If the dispositive issue is one on which the non-moving party will bear the burden of persuasion at trial, the moving party may satisfy its burden of production by either (1) submitting affirmative evidence that negates an essential element of the non-movant's claim, or (2) affirmatively demonstrating that there is no evidence in the record to establish an essential element of the non-movant's claim.[25] If the movant fails to affirmatively show the absence of evidence in the record, its motion for summary judgment must be denied.[26] Thus, the non-moving party may defeat a motion for summary judgment by “calling the Court's attention to supporting evidence already in the record that was overlooked or ignored by the moving party.”[27] “[U]nsubstantiated assertions are not competent summary judgment evidence. The party opposing summary judgment is required to identify specific evidence in the record and to articulate the precise manner in which that evidence supports his or her claim. ‘Rule 56 does not impose upon the district court a duty to sift through the record in search of evidence to support a party's opposition to summary judgment.'”[28]


         Plaintiff alleges her claims are based on: negligence, under Louisiana Civil Code article 2315; strict liability, under Louisiana Code article 2317 and 2317.1; and Louisiana Revised Statutes.[29] For “merchants” like Dillard's, Louisiana Revised Statutes 9:2800.6(B) subsumes a plaintiff's negligence claims.[30] As a result, Plaintiff's negligence claims against Dillard's are based solely on Section 9:2800(B).[31]

         Dillard's seeks legal indemnity from Seibert.[32] Dillard's cannot recover legal indemnity from Seibert if Dillard's is held liable to Plaintiff under Section 9:2800.6(B). The Court already has held “a party who is actually negligent or actually at fault cannot recover legal indemnity.”[33], [34] The key issue is thus whether Dillard's can recover legal indemnity from Seibert under a theory of strict liability.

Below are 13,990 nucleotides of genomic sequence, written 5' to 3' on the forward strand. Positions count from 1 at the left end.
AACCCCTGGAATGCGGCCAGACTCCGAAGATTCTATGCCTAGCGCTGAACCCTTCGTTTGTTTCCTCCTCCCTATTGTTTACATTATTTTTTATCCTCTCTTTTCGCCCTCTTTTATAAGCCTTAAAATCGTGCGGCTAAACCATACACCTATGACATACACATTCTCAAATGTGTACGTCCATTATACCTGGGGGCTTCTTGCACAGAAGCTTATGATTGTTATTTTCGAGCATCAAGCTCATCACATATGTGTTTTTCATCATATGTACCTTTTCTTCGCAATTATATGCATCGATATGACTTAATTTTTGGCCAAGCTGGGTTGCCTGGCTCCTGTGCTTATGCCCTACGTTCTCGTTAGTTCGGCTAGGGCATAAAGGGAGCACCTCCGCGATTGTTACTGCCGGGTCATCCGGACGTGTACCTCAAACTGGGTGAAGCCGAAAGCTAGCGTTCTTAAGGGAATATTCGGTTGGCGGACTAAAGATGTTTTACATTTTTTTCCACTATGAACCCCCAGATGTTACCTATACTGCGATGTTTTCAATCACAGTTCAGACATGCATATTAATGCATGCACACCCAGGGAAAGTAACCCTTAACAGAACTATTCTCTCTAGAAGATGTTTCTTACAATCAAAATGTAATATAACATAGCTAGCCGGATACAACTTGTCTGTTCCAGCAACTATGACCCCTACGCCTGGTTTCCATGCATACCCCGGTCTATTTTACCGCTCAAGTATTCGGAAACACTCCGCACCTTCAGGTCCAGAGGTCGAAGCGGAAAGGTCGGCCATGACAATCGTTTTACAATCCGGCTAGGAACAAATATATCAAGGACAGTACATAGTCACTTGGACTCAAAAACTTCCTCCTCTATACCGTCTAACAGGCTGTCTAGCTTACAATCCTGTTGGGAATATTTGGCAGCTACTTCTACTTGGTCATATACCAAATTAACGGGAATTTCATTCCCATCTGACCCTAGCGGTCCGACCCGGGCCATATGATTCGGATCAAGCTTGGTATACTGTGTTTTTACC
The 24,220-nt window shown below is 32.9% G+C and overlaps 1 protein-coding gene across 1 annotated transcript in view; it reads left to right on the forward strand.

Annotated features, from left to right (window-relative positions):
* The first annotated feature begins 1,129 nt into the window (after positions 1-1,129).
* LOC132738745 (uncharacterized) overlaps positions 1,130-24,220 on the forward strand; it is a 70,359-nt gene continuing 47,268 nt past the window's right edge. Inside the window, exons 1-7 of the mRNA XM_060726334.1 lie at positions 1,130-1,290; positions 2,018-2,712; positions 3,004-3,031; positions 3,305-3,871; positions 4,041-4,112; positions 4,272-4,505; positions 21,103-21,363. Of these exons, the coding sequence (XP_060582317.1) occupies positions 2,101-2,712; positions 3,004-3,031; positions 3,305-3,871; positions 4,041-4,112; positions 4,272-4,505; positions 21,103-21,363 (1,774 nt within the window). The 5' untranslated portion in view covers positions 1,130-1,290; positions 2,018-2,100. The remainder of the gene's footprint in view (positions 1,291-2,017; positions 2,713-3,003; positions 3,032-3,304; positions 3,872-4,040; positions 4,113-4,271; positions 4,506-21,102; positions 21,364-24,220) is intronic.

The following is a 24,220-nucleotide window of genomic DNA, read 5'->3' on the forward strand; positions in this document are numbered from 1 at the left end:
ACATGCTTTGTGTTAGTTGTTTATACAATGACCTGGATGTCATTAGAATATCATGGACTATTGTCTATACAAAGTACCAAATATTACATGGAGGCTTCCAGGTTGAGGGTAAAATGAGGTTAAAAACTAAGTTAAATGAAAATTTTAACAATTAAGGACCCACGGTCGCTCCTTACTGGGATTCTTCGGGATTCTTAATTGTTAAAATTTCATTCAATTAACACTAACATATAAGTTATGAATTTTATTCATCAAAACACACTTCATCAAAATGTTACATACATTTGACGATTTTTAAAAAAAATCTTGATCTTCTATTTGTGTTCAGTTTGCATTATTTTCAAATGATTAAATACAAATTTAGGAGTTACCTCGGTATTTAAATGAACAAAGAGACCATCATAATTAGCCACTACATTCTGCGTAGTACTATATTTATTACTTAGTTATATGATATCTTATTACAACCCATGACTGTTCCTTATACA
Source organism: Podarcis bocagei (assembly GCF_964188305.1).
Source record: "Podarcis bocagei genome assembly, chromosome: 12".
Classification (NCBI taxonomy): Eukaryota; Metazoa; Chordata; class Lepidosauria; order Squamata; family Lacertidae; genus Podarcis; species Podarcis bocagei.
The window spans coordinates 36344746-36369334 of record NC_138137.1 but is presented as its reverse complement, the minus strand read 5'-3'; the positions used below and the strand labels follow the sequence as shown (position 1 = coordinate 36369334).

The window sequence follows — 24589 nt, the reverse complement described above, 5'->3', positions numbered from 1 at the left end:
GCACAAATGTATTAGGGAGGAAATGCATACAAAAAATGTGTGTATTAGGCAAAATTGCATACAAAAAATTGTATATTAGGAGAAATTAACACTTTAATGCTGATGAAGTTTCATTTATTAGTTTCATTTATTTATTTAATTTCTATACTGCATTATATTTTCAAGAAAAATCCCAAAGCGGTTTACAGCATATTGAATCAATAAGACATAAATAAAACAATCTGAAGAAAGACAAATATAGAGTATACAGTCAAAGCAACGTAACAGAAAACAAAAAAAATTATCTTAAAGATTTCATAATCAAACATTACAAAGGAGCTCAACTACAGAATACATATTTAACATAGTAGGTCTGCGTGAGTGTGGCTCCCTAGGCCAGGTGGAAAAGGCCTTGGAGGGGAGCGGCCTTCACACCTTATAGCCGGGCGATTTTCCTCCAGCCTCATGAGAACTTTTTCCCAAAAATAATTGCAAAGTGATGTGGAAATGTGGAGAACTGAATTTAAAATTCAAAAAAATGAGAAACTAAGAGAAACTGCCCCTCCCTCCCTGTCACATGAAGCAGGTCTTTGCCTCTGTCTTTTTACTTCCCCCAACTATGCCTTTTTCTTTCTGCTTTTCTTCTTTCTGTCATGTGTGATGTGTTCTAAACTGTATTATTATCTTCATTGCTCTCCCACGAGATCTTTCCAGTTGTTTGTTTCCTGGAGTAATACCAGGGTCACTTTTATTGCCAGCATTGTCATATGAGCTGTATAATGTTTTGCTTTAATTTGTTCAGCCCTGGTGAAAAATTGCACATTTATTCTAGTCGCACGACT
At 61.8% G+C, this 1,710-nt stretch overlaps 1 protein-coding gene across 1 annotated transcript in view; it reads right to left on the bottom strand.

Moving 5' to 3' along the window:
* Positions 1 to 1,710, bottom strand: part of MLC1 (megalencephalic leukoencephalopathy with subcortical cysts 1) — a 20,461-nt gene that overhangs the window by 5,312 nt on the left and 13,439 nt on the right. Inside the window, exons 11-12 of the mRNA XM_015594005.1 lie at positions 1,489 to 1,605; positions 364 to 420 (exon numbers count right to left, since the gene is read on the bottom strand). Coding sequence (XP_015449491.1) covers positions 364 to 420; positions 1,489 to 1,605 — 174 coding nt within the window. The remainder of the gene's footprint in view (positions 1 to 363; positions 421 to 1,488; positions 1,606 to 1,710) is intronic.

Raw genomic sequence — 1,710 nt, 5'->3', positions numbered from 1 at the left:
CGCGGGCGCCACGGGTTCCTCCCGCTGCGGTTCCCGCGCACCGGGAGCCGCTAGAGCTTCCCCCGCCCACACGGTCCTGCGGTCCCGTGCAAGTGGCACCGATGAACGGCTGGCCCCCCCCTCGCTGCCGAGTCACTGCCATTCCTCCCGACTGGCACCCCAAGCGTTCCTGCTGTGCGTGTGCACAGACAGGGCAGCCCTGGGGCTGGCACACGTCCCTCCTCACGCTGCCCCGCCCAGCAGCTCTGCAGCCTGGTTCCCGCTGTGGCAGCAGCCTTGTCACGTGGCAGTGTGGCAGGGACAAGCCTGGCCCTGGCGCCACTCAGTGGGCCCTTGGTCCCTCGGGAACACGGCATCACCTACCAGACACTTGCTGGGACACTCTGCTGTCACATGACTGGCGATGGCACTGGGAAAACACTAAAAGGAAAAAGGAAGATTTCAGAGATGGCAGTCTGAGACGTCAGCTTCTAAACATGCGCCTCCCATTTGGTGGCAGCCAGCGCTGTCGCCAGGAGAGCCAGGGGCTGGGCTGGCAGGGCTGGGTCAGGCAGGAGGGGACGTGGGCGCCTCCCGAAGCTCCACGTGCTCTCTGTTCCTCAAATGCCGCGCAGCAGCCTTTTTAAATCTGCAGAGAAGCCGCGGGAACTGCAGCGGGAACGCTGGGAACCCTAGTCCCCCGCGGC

“In the absence of an express contractual provision, a claim for legal indemnity arises only when the fault of the person seeking indemnification is solely constructive or derivative, from failure or omission to perform some legal duty, and may only be had against one who, because of his act, has caused such constructive liability to be imposed.”[35] Seibert contends the 1996 tort amendments adding article 2317.1 injected a “negligence standard into custodial fault.”[36] Seibert argues that, as a result, “with its adoption of La. Civ. Code art. 2317.1 to require knowledge or constructive knowledge [of a defect], the Legislature effectively eliminated strict liability under Article 2317, turning it into a negligence claim.”[37] Based on the 1996 amendments, Seibert concludes:

[I]t is no longer possible [for] Dillard's to be found merely constructively or derivatively at fault and still be held responsible for the actual fault of Seibert under 2317. For Humphrey to succeed, she would have to establish that Dillard's knew, should have known, or created the unreasonably dangerous condition or defect in its ramp. A finding of any of these would constitute a finding of actual fault on the behalf of Dillard's and prevent it from obtaining legal indemnification from Seibert.[38]

         Seibert is correct. After the 1996 amendments, if Dillard's is found liable under articles 2317 and 2317.1, Dillard's' liability is not solely constructive or derivative. As the Louisiana courts have explained:

[S]trict liability under La. C.C. art. 2317 was effectively eliminated and converted to a negligence standard by the enactment in 1996 of La. C.C. art. 2317.1, which imposes liability only if the owner or custodian knew or should have known of the defect ...